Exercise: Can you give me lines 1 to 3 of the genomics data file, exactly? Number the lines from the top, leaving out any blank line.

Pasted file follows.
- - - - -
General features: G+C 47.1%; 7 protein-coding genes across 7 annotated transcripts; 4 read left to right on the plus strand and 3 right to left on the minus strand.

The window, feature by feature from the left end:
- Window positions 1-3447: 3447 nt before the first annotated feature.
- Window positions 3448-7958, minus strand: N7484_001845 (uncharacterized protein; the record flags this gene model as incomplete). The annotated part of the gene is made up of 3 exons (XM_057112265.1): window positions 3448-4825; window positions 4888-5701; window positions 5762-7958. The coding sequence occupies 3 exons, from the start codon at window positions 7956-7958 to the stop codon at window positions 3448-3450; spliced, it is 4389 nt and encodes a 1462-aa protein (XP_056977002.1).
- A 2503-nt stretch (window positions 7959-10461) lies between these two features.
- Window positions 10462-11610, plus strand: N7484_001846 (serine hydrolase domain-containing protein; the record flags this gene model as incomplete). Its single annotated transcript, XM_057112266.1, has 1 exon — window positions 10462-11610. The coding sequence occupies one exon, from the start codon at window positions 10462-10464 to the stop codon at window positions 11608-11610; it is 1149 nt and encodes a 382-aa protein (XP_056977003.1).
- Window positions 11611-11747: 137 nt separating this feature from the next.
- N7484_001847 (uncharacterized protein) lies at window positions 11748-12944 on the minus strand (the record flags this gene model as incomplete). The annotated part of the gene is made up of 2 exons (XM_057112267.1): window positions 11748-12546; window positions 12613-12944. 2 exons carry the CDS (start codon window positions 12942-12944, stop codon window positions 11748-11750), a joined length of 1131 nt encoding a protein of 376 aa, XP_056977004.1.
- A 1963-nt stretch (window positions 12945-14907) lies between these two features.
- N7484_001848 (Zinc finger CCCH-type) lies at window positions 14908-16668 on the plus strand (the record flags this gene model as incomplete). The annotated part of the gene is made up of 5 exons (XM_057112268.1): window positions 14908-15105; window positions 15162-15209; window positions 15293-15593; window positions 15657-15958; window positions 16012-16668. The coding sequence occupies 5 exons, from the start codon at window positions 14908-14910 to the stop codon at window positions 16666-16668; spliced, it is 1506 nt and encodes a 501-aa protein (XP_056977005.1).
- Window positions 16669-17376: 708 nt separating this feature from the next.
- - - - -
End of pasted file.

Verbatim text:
General features: G+C 47.1%; 7 protein-coding genes across 7 annotated transcripts; 4 read left to right on the plus strand and 3 right to left on the minus strand.

The window, feature by feature from the left end:
- Window positions 1-3447: 3447 nt before the first annotated feature.